Govt permits 5 private enterprises for cluster farming on 50,000 hectares
The Centre has permitted five private firms to conduct cluster farming of specific horticulture crops on approximately 50,000 hectares on a trial basis, entailing an investment of ₹750 crore, including government subsidies – a move aimed at making Indian produce more globally competitive and increasing farmer income. Five firms were chosen for trial cluster farming through a tendering process: Desai Agrifoods, FIL Industries, Sahyadri Farms, Meghalaya Basin Management Agency, and Prasad Seeds.
Under the recently formed national program Cluster Development Programme (CDP), which is managed by the National Horticulture Board and has an outlay of ₹2,200 crore, the Centre will provide financial support of up to ₹100 crore depending on the size of the project.
Priya Ranjan, Joint Secretary in the Agricultural Ministry, told PTI that the cluster-based approach has shown tremendous success around the world. In India, for the first time, the government is encouraging market-led growth of the whole value chain of selected horticultural crops by providing financial aid.
‘These five companies cover around 55,000 farmers and cover an area of nearly 50,000 hectares. The investment in these clusters is approximately ₹750 crores’ He stated.
Desai Agrifoods’ ₹103 crore ‘banana cluster’ project, for example, will be developed in Ananthapura, Andhra Pradesh, Sahyadri Farms’ ₹205 crore ‘grapes cluster’ project in Nasik, Maharashtra, and Meghalaya Basin Management Agency’s ₹52 crore ‘turmeric cluster’ project in West Jaintia Hills, he said.
According to him, FIL Industries would establish a ‘apple cluster’ in Shopian, Jammu and Kashmir, and Prasad Seeds will establish a ‘mango cluster’ in Mahabubnagar, Telangana.
These companies’ primary crops will be bananas, apples, grapes, turmeric, and mango. The project’s completion and operationalization will take four years. The government intends to cultivate 55 distinct clusters discovered around the country, each with its own crop. On a pilot basis, the pilot will begin with 12 clusters and seven focused crops.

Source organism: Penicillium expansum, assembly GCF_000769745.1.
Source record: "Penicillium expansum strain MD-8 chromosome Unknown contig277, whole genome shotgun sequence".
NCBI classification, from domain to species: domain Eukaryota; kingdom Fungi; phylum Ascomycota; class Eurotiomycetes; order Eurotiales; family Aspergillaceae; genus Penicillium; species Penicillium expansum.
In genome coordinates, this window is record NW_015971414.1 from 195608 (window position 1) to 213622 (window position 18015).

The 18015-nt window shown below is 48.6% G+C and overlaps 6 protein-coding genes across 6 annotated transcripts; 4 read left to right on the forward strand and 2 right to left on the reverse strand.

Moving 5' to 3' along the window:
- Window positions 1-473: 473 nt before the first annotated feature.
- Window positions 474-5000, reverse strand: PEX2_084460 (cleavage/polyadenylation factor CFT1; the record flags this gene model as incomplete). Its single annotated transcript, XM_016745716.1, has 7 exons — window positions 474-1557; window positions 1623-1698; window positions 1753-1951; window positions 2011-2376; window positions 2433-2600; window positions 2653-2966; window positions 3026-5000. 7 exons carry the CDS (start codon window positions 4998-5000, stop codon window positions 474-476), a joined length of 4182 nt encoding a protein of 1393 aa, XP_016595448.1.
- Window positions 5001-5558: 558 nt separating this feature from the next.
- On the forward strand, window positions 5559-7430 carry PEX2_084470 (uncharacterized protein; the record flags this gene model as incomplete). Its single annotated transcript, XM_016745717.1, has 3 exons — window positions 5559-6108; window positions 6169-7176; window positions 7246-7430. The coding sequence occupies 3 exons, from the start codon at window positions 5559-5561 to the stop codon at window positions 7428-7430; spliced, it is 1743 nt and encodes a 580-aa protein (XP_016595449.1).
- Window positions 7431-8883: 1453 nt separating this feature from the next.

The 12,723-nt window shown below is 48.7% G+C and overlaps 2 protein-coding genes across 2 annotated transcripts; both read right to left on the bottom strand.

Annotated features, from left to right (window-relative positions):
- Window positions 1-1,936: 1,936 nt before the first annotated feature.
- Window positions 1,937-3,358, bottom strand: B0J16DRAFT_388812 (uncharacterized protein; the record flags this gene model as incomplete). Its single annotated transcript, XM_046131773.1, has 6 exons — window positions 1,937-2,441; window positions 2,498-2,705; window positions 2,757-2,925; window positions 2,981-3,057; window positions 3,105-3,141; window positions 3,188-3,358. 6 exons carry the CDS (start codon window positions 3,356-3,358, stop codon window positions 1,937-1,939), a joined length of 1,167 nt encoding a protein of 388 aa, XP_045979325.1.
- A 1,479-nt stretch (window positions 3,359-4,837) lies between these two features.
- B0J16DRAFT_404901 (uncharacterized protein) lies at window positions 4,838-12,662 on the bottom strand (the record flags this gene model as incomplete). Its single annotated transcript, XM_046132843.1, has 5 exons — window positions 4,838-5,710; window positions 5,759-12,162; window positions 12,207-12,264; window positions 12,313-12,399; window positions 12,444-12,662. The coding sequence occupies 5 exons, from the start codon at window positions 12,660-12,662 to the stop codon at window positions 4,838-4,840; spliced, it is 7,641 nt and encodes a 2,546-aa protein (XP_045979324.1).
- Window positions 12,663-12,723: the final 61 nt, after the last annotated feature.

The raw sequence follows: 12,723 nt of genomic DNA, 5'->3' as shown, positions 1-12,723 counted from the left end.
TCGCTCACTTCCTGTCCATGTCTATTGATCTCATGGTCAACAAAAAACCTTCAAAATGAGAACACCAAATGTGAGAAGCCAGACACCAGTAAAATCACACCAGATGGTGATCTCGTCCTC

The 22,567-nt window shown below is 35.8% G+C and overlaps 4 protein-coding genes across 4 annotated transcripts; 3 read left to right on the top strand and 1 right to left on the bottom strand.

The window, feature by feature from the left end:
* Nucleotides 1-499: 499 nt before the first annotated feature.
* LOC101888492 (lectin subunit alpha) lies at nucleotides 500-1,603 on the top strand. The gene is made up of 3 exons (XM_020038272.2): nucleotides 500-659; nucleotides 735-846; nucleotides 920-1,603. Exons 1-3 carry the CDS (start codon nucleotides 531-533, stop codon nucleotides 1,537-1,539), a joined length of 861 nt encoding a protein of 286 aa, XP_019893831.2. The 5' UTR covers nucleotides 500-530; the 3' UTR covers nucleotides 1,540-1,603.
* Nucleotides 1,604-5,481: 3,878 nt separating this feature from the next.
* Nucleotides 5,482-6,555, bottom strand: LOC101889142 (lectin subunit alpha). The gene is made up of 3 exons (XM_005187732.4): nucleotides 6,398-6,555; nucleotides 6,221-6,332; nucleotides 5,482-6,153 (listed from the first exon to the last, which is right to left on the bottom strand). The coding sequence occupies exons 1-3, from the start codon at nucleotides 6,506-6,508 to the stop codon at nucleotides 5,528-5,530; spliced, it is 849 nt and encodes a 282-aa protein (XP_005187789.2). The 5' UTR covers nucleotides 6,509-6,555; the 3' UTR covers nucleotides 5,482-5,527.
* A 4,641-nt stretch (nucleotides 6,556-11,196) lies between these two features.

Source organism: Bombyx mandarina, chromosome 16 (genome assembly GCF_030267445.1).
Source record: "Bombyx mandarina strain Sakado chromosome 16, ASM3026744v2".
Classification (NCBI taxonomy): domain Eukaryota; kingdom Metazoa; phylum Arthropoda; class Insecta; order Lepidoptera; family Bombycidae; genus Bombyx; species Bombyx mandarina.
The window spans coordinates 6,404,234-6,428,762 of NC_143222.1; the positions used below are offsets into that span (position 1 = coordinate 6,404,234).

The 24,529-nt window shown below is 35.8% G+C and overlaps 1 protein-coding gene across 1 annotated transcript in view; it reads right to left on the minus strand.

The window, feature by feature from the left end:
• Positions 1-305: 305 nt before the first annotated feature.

The CDP would provide financial assistance of up to ₹25 crore for mini clusters larger than 5,000 hectares, up to ₹50 crore for mid clusters larger than 5,000 hectares, and up to ₹100 crore for mega clusters larger than 15,000 hectares.
Cluster farming implementation agencies are chosen through a bidding procedure for each vertical: pre-production and production; post-harvest management and value addition; and logistics, marketing, and branding.
In addition to private corporations, implementing agencies can be farmer producer organizations (FPOs), farmer producer companies (FPCs), federations, cooperatives, societies, partnership firms, proprietorship firms, state agricultural and marketing boards, and other public sector bodies.
The primary goal of DCP is to make it easier for farmers to obtain clean, high-quality planting material. The availability of these planting materials will improve the quality of product at the farm level while also allowing farmers to reap the benefits of exporting their crops. This will be achievable due to crop production aligning with international standards.